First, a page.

Wednesday, January 26, 2011

Dean Koontz's Dead and Alive

Dead and Alive (Dean Koontz's Frankenstein, #3)Dead and Alive by Dean Koontz

My rating: 4 of 5 stars

In this instalment, Deucalion, Carson, and Madison are steadily moving toward stopping Victor and his bid to take over the world. Victor's problem is that his creations are all turning into Pinky to his Brain. He is so bound by his own arrogance that he is incapable of taking steps to correct the errors. His downfall is inevitable, because he just can't admit that he isn't perfect. With everything going wrong around him, he finds more and more creative reasons why none of this is his fault.

Erika Five (Victor's wife) has become a central figure in this story line. She stumbles upon a secret passage in the library that leads to a private study. In the study is a large, coffin-like glass box with "something" in it. Something that actually speaks to her. Then she brings Jocko (Jonathan Harker's child from book 1) to see the secret room. Erika and Jocko have become friends and she wants his opinion about the mysterious box. Jocko is pretty sure that whatever is in the box is bad and they should just leave it alone.

Deucalion visits Victor's Angel of Mercy Hospital and discovers that Victor's creations are imploding much quicker than anticipated. He finds and speaks with Victor's computer operating system, and when he learns that the computer is partly organic he "frees" her from her prison by shutting the system down. The computer is grateful, but she follows her fail-safe instruction by turning the self-destruct count-down on. Victor goes back to the Hospital that evening only to find that everything will be destroyed. He grabs his computer back-ups and heads out to his new race factory outside the city. Deucalion, Carson, and Madison are on their way to the factory as well, and the final confrontation that will occur there.

I enjoyed this novel very much. I really liked the developing relationship between Carson and Madison, and the one between Jocko and Erika. Watching Victor's plans unravel and his utter confusion about it was fascinating. I know not everyone liked it, and I can understand why, but for me it was a satisfying read, and I recommend it. I'm really looking forward to Book 4: Lost Souls.

Buy the eBook:
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Friday, January 14, 2011

Chimerascope by Douglas Smith

Douglas Smith
Published by ChiZine


Chimerascope, my first full collection of short fiction, is now available for ordering. Chimerascope contains sixteen of my favourite stories, including an Aurora Award winner, a Best New Horror selection, nine Aurora finalists, and three Year's Best Fantasy & Horror honourable mentions.

I had intended the read the first story, get a feel for the collection, and then book a time that I would read it all. No way. This collection was impossible to put down. This contains one of the best collections of speculative fiction I have ever read. There is a reason that the majority of these stories have won awards and nominations. Smith is absolutely brilliant as he proves SF is every bit as intelligent and thought-provoking as any literary work out there.

My favourite in the collection was "Scream Angel," with my new favourite first line: They stopped beating Trelayne when they saw that he enjoyed it. I surprisingly also liked "By Her Hand, She Draws You Down." I generally don't like horror, so it was a surprise to have enjoyed this one as much as I did.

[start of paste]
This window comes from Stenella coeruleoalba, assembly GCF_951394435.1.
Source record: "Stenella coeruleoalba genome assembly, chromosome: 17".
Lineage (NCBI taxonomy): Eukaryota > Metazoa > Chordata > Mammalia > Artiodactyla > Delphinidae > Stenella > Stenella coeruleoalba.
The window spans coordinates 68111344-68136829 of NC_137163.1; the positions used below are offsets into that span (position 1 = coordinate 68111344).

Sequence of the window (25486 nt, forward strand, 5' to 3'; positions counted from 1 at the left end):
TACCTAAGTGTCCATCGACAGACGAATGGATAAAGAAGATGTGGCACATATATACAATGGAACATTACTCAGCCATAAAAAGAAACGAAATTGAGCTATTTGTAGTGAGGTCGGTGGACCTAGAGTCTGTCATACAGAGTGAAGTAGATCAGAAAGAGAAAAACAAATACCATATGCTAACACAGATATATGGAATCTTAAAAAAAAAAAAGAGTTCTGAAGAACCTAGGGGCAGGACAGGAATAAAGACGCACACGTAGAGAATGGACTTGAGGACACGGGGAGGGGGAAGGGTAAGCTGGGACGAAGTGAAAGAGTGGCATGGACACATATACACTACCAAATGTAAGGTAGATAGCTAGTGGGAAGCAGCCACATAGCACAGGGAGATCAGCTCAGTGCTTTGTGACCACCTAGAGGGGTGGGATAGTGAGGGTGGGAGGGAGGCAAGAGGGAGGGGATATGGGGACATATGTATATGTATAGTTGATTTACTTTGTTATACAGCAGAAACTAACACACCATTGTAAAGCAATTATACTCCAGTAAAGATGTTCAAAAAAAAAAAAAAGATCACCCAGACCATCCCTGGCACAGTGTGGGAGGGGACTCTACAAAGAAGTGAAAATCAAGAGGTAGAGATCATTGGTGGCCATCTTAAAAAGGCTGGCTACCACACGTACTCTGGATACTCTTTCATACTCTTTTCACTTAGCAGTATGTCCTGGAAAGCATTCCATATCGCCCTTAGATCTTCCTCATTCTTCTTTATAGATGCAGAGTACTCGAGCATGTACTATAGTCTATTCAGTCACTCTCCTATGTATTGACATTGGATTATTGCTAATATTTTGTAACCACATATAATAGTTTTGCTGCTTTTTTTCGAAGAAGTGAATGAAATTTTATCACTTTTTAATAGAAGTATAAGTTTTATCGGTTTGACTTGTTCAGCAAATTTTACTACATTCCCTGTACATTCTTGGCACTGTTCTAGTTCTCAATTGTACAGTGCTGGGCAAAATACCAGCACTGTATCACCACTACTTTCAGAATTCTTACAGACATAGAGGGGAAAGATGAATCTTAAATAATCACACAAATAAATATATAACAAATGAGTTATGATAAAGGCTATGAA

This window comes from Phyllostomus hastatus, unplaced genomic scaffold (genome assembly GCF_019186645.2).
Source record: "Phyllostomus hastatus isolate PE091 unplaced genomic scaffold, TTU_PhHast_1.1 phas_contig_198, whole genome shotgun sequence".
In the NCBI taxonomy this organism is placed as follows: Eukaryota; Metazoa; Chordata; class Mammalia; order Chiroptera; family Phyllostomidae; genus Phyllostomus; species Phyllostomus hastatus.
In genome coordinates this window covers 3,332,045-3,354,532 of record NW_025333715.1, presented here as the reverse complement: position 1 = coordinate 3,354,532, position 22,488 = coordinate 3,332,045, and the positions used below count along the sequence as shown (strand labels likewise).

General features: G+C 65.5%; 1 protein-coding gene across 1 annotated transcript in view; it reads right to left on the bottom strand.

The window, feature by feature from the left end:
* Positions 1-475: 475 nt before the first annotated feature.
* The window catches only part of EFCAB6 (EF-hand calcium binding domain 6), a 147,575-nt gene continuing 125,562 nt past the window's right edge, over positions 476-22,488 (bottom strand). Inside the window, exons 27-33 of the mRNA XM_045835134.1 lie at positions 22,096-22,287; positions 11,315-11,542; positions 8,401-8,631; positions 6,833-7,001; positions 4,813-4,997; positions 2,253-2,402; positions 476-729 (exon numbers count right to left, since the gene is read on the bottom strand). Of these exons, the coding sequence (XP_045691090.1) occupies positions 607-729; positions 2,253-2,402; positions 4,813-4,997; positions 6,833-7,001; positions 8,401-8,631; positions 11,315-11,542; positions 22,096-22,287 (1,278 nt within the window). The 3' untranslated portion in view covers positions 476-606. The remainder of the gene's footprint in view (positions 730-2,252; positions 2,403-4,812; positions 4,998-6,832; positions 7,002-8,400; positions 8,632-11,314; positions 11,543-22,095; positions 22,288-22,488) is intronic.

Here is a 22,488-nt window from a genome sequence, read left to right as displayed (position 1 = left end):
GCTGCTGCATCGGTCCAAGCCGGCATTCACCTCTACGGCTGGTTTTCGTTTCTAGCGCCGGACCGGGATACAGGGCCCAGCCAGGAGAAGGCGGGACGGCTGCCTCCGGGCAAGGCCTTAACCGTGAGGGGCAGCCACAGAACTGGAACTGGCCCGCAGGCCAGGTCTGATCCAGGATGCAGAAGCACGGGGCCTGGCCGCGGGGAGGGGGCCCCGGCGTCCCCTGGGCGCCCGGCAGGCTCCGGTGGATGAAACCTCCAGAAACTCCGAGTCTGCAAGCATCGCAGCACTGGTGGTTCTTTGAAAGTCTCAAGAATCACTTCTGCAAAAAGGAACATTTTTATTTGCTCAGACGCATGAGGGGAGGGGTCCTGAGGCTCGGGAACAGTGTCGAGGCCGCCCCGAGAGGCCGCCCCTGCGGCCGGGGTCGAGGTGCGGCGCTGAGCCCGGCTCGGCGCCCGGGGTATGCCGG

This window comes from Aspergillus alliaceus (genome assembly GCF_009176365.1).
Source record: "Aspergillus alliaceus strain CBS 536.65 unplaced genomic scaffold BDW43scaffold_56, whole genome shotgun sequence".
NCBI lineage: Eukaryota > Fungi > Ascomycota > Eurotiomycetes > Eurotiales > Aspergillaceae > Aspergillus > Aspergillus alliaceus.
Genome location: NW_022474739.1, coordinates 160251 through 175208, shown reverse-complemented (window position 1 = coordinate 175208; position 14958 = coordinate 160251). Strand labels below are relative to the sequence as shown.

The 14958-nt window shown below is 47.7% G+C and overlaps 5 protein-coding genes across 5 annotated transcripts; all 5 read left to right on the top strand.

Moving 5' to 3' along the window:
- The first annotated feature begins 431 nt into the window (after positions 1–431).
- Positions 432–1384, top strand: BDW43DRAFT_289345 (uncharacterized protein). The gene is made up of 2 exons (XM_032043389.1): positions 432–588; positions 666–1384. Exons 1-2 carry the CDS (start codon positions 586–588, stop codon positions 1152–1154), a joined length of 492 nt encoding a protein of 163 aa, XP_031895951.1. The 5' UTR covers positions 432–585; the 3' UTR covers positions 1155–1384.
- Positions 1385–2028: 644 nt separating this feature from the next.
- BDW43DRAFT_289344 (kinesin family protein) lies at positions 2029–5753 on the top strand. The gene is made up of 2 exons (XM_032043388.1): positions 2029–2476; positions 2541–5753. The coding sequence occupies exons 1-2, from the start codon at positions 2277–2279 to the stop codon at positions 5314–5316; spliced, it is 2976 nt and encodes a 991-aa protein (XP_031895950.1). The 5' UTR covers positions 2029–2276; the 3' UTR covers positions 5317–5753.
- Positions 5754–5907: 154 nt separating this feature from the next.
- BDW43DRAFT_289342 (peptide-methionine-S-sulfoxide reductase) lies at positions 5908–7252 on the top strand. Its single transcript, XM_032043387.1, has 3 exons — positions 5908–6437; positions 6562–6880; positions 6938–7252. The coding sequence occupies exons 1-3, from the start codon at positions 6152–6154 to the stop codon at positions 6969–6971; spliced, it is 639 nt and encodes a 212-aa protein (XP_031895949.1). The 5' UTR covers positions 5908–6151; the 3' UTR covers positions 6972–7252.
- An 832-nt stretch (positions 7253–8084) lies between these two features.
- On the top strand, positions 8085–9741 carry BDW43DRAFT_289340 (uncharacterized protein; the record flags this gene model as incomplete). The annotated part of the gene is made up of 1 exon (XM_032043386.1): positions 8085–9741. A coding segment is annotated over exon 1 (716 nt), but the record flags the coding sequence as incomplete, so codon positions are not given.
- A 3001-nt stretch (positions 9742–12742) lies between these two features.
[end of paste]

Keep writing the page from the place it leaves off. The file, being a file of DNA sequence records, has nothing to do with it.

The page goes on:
After reading the collection, I immediately knew Chimerascope would be on my Aurora Award nomination list this year.

Author's website

Thursday, January 13, 2011

Allegra Fairweather: Paranormal Investigator

Allegra Fairweather by Jannie Nell
Carina Press
209 pages

Back of the book blurb:

Allegra Fairweather here. Paranormal investigator. Got problems with specters? Shapeshifters? I'm the woman to call. Just don't call me a Ghostbuster. The last guy who did that ended up flat on his back with my boot at his throat.
With my 99.5% success rate, solving the mystery of a bleeding rose that has sprung up on the shores of Loch Furness should have been an easy gig. But already I've heard the shriek of the local banshee, discovered two bodies (and then lost two bodies), and had a near-death encounter with a three-hundred-year-old ghost. And perhaps most dangerous of all, the hot pub owner who hired me now wants to show me exactly what's under his kilt.
Luckily, I'm ably assisted by my very own guardian angel. I'm grateful for his help-but he's also drop-dead gorgeous. A bit distracting when I've got a mystery to solve, and the clock is ticking...

I'm a little torn by this book. On one hand, it was quite a light, fluffy read - perfect for reading at the bus stop every morning. On the other hand, I had no confidence in Allegra's abilities. Then, there is the romance element that seemed too heavy-handed and out of place, but then there's the relief of it not having a HEA ending.

I loved the characters, excluding Douglas and Allegra. Douglas was underdeveloped for my tastes and seemed to become less and less important as the story went on.

Allegra kept telling us that she was an expert in paranormal investigations, though she didn't really seem able to investigate the case. There were a couple of very obvious moments where Allegra could not have solved the case without people randomly coming up and telling things at crucial things. That was disappointing. 

I also sometimes found her unprofessional, like this was her first case. The lusting after Casper (her guardian angel) frustrated me a few times and I admit that I thought she'd be faster solving the case if she wasn't mooning over the forbidden fruit.

In closing, if you're looking for a female version of Harry Dresden, this isn't it. If you like paranormal romance and are reading more for characters than plot, this might be worth you giving a try.